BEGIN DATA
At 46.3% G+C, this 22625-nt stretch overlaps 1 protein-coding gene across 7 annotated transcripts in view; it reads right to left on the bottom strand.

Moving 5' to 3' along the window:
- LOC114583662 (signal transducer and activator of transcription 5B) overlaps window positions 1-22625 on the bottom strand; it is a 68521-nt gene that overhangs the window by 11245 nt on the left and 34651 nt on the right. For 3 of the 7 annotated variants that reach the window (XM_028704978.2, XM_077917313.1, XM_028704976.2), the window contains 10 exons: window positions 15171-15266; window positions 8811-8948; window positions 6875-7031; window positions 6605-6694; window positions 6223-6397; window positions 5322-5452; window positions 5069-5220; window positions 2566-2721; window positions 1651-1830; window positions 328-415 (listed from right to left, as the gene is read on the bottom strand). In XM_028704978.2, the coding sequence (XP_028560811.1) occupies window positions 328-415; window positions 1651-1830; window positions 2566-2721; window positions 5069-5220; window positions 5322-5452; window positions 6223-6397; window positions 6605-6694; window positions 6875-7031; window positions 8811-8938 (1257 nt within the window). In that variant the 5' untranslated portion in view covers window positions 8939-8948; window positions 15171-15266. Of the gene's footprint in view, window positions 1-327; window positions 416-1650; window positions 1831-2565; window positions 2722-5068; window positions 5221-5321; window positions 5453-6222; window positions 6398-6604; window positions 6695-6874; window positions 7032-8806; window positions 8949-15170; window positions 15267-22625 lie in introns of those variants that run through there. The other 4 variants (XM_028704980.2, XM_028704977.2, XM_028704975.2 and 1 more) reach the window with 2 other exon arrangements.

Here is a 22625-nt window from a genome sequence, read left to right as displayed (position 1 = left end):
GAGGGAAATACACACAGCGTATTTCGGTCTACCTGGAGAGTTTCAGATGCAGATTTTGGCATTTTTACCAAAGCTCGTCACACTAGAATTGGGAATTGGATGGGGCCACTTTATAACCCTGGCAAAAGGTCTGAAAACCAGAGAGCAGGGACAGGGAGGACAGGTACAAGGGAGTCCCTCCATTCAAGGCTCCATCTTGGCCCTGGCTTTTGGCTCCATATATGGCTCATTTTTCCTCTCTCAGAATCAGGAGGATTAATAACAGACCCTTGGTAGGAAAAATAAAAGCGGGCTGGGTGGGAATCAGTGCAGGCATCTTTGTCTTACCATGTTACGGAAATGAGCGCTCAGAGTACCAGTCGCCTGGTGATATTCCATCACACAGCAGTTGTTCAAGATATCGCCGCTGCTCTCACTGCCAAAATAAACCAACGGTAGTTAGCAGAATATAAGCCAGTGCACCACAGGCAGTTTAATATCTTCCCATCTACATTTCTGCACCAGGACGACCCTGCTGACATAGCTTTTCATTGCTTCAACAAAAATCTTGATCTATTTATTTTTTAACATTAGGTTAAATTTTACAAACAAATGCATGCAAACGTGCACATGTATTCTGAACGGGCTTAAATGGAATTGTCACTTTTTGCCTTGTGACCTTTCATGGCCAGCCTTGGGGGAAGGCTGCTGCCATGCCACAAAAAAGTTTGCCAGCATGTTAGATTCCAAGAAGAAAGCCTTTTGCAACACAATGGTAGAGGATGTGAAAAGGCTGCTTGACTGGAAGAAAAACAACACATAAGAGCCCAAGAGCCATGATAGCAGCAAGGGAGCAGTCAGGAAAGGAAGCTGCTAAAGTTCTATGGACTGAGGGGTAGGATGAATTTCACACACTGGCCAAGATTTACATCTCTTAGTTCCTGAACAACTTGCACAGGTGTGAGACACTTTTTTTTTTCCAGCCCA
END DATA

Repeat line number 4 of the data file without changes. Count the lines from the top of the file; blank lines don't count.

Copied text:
Here is a 22625-nt window from a genome sequence, read left to right as displayed (position 1 = left end):